The Sjeverin and Cvjetan Trials in Serbia

Witness protection also proved problematic in the Sjeverin and Cvjetan trials, both held in the Belgrade District Court prior to the establishment of the special war crimes chamber.

During the first stage of the Sjeverin trial, the prosecutor, the police, and the court improvised to achieve some degree of witness protection, but the proceedings highlighted a general need for more thorough witness protection mechanisms.

On January 21, 2003, the second day of the trial, a number of relatives of the victims testified.  On the third day of the trial, they informally expressed concern about their safety to nongovernmental trial monitors.  The state prosecutor learned of their concern, and during the afternoon he arranged for the Serbian police to accompany the relatives of the victims to their final destination in Serbia and, for those traveling to Bosnia, to the border.

The anxiety expressed by these witnesses may have been heightened by the fact that pursuant to Serbian criminal procedure law, the judge read the address of each witness before examining the witness.  Such disclosures unnecessarily expose witnesses to danger.84

When a key witness for the prosecution was to testify on the fourth day of the Sjeverin trial, the state prosecutor asked in court that the session be closed for the safety of the witness.  The Criminal Procedure Act does not include witness safety among the grounds for closing a session.  Instead, the court had to invoke “public order” as the legal basis for closing the session.85  The witness then testified in a session attended only by monitors from the OSCE and nongovernmental organizations.  The witness ultimately received twenty-four-hour police protection before, during, and after his testimony.  However, these remain ad hoc arrangements rather than measures taken pursuant to a witness protection program defined by law. 

The challenges in relation to vulnerable witnesses were illustrated during the trial of Sasa Cvjetan before the Belgrade District Court.  In July 2003, four Kosovo Albanian children testified in the trial.  The children gave evidence about the Serbian policemen who shot their mothers, brothers, and sisters after lining them up against the wall of a small house.  Since Serbia has no witness protection legislation or experience in this field, ad hoc arrangements were made to facilitate the children’s testimony.  The arrangements were developed by the Humanitarian Law Center in conjunction with the War Crimes Investigation Unit of the Serbian Ministry of Internal Affairs.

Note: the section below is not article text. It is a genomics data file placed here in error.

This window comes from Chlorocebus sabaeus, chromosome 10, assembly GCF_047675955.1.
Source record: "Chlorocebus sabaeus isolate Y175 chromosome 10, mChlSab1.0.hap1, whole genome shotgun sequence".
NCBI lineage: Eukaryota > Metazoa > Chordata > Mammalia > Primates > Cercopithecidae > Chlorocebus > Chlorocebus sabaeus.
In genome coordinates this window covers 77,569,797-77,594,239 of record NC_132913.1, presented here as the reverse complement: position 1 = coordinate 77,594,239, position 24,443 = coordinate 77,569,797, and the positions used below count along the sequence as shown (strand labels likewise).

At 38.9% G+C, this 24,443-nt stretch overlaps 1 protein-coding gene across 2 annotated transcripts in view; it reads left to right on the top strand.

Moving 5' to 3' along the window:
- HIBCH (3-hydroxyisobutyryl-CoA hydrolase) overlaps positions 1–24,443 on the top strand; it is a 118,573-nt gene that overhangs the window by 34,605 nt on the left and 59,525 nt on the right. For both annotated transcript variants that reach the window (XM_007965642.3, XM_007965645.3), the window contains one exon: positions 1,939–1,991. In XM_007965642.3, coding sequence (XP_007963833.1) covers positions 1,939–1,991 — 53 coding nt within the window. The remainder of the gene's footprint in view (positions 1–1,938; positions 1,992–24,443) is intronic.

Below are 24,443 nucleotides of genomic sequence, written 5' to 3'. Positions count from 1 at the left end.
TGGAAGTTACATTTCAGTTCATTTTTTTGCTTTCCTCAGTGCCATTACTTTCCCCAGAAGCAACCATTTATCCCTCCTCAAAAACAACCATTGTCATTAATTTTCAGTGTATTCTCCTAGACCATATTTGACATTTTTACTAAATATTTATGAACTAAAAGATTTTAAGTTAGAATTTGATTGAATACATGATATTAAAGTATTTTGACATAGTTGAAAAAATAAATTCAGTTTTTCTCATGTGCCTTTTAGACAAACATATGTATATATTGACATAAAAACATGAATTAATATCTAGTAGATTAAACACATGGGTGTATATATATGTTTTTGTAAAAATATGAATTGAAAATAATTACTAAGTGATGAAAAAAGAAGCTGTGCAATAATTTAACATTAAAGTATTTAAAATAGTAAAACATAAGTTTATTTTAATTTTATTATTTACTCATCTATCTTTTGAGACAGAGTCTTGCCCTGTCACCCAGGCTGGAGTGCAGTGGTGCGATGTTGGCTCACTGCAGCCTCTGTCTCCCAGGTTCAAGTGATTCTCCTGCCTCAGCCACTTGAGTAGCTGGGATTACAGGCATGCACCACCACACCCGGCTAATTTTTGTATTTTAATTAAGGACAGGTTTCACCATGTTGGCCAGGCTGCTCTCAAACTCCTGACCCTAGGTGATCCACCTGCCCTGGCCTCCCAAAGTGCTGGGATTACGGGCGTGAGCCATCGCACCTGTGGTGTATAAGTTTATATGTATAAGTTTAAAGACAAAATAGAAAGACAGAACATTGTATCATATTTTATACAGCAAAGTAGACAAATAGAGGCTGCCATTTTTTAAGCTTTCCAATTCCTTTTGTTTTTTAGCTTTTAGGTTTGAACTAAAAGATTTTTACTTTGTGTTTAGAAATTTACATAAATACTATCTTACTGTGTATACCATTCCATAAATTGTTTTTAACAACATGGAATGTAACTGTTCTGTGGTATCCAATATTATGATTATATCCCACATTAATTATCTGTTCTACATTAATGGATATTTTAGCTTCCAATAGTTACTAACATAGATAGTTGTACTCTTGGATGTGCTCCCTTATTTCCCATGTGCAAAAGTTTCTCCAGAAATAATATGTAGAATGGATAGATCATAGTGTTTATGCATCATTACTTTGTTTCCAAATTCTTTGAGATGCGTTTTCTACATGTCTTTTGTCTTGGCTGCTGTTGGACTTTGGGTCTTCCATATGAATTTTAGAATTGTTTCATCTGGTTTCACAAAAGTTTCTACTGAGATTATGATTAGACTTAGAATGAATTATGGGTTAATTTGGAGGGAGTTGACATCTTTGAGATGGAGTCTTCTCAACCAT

Specifically, it was agreed with the children’s fathers, a child psychologist, and the judge that all security personnel would be in civilian clothes, that they would include two members of the multi-ethnic police force from Presevo and Bujanovac (a region in southern Serbia to the east of Kosovo with a large ethnic Albanian population), and that no marked police cars would be used.  The judge instructed a local child psychologist to interview the children to evaluate their ability to testify.  Additionally, the protection team accompanied the witnesses around the clock.86  

A new Serbian law on war crimes trials, adopted on July 1, 2003, contains several provisions on protection in the courtroom, including testimony via video conference link and the protection of personal information relating to the witness or victim.  The law also provides for the creation of a special section in the Belgrade District Court responsible for carrying out activities related to the protection of witnesses and victims.  However, Serbia and Montenegro still lacks comprehensive legislation to address witness protection before, during, and after trials.

The Norac, Lora, and Paulin Dvor Trials in Croatia

All major war crimes trials in Croatia against ethnic Croat indictees—the Norac trial before the county court in Rijeka (June 2001 – March 2003), the Lora trial before the county court in Split (June – November 2002), and the Paulin Dvor trial before the county court in Osijek (June 2003 – April 2004)—suffered from inadequate witness protection.

The Norac trial, named after one of four co-accused in the case, dealt with the murder of fifty civilians near Gospic in 1991, most of them ethnic Serbs.  The president of the court stated during the trial that witnesses in the trial were receiving anonymous threats.  He remarked that it was “very difficult to undertake any measures of adequate protection of witnesses from possible threats.”87